Overview of tx of anaphylaxis?
- assess airway/do they need to be intubated?
- simult. give IM epi
- O2 via nonrebreather (if airway patent)
- 2 large bore IV access sites: NS bolus 1-2 L initially, 20ml/kg in kids
- consider albuteral neb 2.5 mg, H1 blocker (diphenhydramine 50 mg IV), H2 blocker (ranitidine 50 mg IV), methylprednisolone (solu-medrol 125 mg IV)
- vasopressors for shock may be necessary
Signs of head and neck trauma?
-gurgling: pooling of liquids in oral cavity or hypopharynx
-snoring: partial airway obstruction at pharyngeal level from the tongue
inspiratory: obstruction at level of larynx
expiratory: obstruction at level of trachea
- wheezing: narrowing of lower airways
Management of head and neck trauma?
- secure airway while simult. protecting brain and c-spine from further injury
- jaw thrust and suctioning can often clear airway
- mandibular fx may need to displace tongue forward to maintain patent airway
- avoid nasotracheal intubation w/ midface trauma to avoid communication w/ cranium
- RSI vs intubation w/o paralytics: how hard are they to adequately BVM ventilate? Need to prep for cric prior to RSI? If hypopharynx is intact will an LMA suffice for back up?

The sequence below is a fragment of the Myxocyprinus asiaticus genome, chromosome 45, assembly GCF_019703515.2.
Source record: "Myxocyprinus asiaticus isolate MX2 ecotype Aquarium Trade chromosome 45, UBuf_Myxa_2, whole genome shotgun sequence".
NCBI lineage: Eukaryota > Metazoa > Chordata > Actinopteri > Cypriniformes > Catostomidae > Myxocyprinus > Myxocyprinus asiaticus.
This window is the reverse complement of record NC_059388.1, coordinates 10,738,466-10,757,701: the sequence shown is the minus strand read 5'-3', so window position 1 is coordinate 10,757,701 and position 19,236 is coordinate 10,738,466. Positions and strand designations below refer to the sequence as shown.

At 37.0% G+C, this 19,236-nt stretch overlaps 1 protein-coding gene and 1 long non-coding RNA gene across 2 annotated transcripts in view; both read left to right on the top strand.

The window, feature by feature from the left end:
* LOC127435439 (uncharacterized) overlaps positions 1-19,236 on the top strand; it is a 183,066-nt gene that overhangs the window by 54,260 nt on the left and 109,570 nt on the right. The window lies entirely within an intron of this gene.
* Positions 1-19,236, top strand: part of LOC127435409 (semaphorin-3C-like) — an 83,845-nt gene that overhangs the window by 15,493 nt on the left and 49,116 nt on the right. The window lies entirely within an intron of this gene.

What is diff b/t stupor and coma?
- both: inability to protect airway due to lack of gag reflex
- oropharyngeal airway vs intubation
- stupor: is lack of critical cog fxn and level of consciousness wherein a sufferer is almost entirely unresponsive and only responds to base stimuli such as pain
- coma: state of unconsciousness lasting more than 6 hrs, in which a person: can't be awakened, fails to respond normally to painful stimuli, light or sound; lacks normal sleep-wake cycle, and doesn't initiate voluntary actions
- accum of air in pleural space
- can be spontaneous or trauma induced
- spontaneous: pneumo that occurs w/o precipitating event in a person w/o a lung disease
RFs for spontaneous pneumo?
- ages 20-40
- thin build
- family hx
- marfan syndrome